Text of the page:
Constituent Mitigations

11.8 Transparency in contracting

Release as much information as possible about local sustainment contracts and any development funds you have control of, in order to enable external scrutiny and increase the likelihood of irregularities getting noticed.

Where possible and where it does not impede operational security, all contracts – from sustainment to those directed at development projects or humanitarian aid – should be made public and therefore enable oversight and reporting on problems. It is especially important to release information on what is being paid for, how much it costs, what the requirements for contractors are, and what the timeline for delivery is.

For example, if US$25,000 has been given to build a school, this could be publically announced on TV, radio, in newspapers, during community meetings, and could be posted in the local language at the school site. This allows local communities to assess whether the work on the new school is progressing and whether it is likely to reflect the value of US$25,000. Being transparent about contracts creates new opportunities for oversight and for whistleblowing if stakeholders note discrepancies between specifications and what is being done.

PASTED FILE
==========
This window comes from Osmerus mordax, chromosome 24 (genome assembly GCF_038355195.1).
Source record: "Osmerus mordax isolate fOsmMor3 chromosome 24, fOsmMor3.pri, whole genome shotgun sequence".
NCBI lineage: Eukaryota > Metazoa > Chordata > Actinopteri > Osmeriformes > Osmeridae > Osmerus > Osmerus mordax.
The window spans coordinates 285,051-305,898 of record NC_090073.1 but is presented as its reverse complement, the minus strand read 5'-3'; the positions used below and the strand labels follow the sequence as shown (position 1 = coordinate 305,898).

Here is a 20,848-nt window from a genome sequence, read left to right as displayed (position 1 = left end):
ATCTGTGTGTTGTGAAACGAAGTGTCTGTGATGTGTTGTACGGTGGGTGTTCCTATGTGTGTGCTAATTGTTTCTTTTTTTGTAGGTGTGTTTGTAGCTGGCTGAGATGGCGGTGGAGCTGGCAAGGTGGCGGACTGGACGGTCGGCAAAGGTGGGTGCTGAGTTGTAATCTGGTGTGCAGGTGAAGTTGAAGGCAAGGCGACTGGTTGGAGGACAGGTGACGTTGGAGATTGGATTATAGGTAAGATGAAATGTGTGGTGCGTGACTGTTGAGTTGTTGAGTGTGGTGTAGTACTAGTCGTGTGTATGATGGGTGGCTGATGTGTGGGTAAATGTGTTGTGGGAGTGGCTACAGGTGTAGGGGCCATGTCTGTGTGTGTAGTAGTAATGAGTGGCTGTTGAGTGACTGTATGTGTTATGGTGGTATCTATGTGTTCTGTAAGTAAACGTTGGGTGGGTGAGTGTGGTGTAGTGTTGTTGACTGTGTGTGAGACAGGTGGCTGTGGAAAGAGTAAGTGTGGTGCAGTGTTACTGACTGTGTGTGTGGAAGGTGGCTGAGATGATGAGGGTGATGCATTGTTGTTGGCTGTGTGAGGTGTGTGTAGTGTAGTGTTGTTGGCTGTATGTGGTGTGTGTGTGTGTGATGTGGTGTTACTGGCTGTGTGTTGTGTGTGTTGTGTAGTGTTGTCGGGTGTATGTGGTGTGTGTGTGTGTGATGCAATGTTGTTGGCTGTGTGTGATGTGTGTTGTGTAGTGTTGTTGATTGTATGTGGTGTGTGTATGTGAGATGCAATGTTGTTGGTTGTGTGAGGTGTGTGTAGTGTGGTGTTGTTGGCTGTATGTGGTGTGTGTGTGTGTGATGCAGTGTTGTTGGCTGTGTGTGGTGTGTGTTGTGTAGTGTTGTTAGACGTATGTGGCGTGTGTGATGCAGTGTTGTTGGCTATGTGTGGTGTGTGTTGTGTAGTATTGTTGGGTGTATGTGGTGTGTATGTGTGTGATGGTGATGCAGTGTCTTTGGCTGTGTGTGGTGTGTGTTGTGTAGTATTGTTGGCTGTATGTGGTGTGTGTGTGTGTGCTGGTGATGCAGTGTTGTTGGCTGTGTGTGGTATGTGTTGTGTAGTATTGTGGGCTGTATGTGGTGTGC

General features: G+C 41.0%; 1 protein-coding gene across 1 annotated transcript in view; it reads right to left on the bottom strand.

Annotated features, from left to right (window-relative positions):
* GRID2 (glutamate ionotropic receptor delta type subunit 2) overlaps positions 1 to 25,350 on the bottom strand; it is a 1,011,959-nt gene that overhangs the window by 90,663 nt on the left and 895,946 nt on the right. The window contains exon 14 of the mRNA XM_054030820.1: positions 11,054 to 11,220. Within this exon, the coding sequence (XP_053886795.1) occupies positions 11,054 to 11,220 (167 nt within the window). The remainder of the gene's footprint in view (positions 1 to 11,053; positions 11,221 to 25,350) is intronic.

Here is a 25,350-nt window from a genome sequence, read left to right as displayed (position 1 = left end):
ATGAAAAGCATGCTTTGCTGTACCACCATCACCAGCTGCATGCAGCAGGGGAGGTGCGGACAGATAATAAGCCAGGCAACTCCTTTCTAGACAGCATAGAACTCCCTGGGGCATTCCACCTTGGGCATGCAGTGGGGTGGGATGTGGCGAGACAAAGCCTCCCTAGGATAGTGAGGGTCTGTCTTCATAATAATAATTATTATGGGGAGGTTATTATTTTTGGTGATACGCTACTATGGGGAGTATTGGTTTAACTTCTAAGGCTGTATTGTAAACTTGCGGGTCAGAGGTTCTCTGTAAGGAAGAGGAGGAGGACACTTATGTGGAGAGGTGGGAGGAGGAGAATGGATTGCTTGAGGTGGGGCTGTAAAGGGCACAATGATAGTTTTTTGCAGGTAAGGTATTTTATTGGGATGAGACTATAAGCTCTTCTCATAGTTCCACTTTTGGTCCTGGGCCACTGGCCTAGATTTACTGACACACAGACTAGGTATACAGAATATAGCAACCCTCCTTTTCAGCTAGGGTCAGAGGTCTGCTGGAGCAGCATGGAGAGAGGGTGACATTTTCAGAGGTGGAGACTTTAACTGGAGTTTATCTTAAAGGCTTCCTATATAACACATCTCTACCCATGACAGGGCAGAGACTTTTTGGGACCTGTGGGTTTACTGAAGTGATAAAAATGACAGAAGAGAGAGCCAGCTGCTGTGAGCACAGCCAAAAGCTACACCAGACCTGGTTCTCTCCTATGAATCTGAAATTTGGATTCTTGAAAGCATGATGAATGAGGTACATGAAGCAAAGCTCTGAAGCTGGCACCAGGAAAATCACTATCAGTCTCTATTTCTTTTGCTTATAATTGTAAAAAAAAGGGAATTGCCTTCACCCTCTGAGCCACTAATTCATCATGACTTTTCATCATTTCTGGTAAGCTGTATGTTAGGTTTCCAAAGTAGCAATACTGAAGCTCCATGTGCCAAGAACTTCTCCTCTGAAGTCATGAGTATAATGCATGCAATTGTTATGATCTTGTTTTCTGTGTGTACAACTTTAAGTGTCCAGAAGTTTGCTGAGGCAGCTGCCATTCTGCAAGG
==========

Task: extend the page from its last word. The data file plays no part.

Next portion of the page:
Case Study Snippet

Afghanistan: Corruption and the making of warlords

Transparency on the part of the ISAF chain of command, for example, enabled civil society oversight of projects in Afghanistan, potentially preventing abuses and ensuring better quality of work.

View Case Study

While each mission will need to decide what can safely be shared and what would help external stakeholders conduct monitoring, one standard for open contracting which could provide some guidance is here.

Among information to be released, missions could include:

  • Planned project deliverables
  • Project timelines and milestones
  • Contractors and subcontractors participating in the project
  • Standards and materiel required
  • Amount being paid and payment schedule

Key Personnel

  • J8
  • J4
  • J9